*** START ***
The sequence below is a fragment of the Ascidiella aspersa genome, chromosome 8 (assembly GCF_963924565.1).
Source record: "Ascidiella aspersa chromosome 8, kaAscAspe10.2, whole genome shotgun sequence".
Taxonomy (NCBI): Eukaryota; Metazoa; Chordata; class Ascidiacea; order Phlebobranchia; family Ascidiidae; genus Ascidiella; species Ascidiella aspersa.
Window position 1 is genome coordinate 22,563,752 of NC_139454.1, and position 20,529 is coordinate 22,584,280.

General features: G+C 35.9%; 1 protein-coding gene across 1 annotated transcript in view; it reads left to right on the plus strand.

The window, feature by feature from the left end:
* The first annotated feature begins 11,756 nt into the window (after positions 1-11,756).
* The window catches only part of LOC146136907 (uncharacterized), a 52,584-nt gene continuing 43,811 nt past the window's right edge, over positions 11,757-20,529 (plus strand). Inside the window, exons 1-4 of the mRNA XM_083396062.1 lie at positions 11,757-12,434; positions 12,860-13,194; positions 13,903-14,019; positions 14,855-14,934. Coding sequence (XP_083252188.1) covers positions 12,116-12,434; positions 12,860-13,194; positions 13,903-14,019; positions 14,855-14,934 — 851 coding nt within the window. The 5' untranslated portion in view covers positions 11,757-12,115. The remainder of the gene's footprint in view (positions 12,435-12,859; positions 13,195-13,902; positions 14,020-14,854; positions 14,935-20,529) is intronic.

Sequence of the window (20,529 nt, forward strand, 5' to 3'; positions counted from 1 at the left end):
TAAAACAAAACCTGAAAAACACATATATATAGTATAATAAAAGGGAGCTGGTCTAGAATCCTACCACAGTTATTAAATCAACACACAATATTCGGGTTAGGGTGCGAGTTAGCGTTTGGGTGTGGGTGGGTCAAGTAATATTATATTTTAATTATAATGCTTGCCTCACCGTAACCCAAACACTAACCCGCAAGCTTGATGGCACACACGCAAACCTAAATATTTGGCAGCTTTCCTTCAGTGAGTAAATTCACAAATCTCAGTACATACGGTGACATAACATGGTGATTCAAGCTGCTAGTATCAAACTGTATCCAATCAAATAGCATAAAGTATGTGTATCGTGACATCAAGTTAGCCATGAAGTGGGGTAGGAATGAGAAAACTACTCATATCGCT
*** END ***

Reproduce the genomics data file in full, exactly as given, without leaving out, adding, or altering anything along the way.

The sequence below is a fragment of the Ascidiella aspersa genome, chromosome 8 (assembly GCF_963924565.1).
Source record: "Ascidiella aspersa chromosome 8, kaAscAspe10.2, whole genome shotgun sequence".
Taxonomy (NCBI): Eukaryota; Metazoa; Chordata; class Ascidiacea; order Phlebobranchia; family Ascidiidae; genus Ascidiella; species Ascidiella aspersa.
Window position 1 is genome coordinate 22,563,752 of NC_139454.1, and position 20,529 is coordinate 22,584,280.

General features: G+C 35.9%; 1 protein-coding gene across 1 annotated transcript in view; it reads left to right on the plus strand.

The window, feature by feature from the left end:
* The first annotated feature begins 11,756 nt into the window (after positions 1-11,756).
* The window catches only part of LOC146136907 (uncharacterized), a 52,584-nt gene continuing 43,811 nt past the window's right edge, over positions 11,757-20,529 (plus strand). Inside the window, exons 1-4 of the mRNA XM_083396062.1 lie at positions 11,757-12,434; positions 12,860-13,194; positions 13,903-14,019; positions 14,855-14,934. Coding sequence (XP_083252188.1) covers positions 12,116-12,434; positions 12,860-13,194; positions 13,903-14,019; positions 14,855-14,934 — 851 coding nt within the window. The 5' untranslated portion in view covers positions 11,757-12,115. The remainder of the gene's footprint in view (positions 12,435-12,859; positions 13,195-13,902; positions 14,020-14,854; positions 14,935-20,529) is intronic.

Sequence of the window (20,529 nt, forward strand, 5' to 3'; positions counted from 1 at the left end):
TAAAACAAAACCTGAAAAACACATATATATAGTATAATAAAAGGGAGCTGGTCTAGAATCCTACCACAGTTATTAAATCAACACACAATATTCGGGTTAGGGTGCGAGTTAGCGTTTGGGTGTGGGTGGGTCAAGTAATATTATATTTTAATTATAATGCTTGCCTCACCGTAACCCAAACACTAACCCGCAAGCTTGATGGCACACACGCAAACCTAAATATTTGGCAGCTTTCCTTCAGTGAGTAAATTCACAAATCTCAGTACATACGGTGACATAACATGGTGATTCAAGCTGCTAGTATCAAACTGTATCCAATCAAATAGCATAAAGTATGTGTATCGTGACATCAAGTTAGCCATGAAGTGGGGTAGGAATGAGAAAACTACTCATATCGCT